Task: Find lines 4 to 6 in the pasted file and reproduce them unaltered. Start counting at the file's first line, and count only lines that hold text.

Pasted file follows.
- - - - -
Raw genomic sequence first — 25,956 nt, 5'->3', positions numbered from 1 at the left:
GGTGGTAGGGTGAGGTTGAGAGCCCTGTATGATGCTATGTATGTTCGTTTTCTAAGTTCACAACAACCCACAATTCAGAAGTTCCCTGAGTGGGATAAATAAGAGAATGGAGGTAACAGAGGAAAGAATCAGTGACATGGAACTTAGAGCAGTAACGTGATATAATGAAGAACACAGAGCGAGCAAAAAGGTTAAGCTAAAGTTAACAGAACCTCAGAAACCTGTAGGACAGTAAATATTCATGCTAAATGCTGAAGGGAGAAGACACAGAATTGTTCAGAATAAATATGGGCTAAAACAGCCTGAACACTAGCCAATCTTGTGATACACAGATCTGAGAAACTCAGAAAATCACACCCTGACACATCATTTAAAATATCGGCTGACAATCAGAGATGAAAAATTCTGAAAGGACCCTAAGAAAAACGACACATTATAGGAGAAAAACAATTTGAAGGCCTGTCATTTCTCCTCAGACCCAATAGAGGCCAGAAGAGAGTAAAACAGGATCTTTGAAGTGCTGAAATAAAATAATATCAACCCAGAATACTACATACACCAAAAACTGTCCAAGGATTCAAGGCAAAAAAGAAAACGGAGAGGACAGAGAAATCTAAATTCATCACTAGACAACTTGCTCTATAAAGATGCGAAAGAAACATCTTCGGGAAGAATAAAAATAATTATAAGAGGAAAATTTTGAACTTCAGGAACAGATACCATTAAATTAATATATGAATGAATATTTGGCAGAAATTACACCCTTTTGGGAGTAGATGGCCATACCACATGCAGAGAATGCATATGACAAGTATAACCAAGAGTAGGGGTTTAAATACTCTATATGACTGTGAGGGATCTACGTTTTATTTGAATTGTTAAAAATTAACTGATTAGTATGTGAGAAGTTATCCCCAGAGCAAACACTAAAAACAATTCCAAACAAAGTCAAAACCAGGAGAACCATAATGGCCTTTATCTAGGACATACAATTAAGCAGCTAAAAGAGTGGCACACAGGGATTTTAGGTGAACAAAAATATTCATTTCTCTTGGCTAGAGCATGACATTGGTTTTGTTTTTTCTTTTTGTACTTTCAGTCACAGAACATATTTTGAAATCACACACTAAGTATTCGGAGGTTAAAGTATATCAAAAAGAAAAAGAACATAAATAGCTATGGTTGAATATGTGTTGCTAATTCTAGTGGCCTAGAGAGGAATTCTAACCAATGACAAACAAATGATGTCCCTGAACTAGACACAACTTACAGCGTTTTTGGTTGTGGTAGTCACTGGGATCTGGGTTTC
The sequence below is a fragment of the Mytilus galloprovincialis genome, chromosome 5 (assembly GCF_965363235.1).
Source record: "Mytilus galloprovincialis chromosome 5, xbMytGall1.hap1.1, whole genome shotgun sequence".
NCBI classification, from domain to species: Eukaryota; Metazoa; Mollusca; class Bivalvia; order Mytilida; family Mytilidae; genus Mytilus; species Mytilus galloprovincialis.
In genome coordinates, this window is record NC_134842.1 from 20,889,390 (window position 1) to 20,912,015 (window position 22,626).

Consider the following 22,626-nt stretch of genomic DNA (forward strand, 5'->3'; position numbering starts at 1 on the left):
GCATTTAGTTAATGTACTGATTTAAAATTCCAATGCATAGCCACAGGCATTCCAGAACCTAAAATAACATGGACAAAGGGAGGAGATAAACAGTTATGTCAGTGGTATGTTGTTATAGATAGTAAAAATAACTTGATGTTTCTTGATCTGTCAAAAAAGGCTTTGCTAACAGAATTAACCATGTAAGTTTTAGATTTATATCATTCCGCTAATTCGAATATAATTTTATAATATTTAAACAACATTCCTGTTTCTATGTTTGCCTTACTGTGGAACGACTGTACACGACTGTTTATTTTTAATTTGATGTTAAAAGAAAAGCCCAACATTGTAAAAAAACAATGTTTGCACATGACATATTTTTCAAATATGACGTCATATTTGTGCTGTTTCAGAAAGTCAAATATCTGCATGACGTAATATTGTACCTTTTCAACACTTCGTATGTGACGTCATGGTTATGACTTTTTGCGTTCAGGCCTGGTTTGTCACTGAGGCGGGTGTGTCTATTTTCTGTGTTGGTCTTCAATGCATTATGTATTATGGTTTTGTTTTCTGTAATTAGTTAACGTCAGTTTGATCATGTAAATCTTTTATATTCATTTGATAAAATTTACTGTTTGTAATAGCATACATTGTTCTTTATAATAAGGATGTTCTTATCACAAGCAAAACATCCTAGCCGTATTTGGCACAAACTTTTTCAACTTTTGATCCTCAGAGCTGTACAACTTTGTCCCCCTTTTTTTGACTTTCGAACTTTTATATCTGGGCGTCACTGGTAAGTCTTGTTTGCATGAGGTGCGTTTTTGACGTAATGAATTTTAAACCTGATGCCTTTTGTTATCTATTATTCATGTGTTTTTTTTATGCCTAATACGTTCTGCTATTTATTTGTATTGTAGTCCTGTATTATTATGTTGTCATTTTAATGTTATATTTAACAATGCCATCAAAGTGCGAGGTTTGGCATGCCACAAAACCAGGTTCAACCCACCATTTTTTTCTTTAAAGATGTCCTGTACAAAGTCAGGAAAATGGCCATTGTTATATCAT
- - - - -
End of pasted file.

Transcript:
Source record: "Mytilus galloprovincialis chromosome 5, xbMytGall1.hap1.1, whole genome shotgun sequence".
NCBI classification, from domain to species: Eukaryota; Metazoa; Mollusca; class Bivalvia; order Mytilida; family Mytilidae; genus Mytilus; species Mytilus galloprovincialis.
In genome coordinates, this window is record NC_134842.1 from 20,889,390 (window position 1) to 20,912,015 (window position 22,626).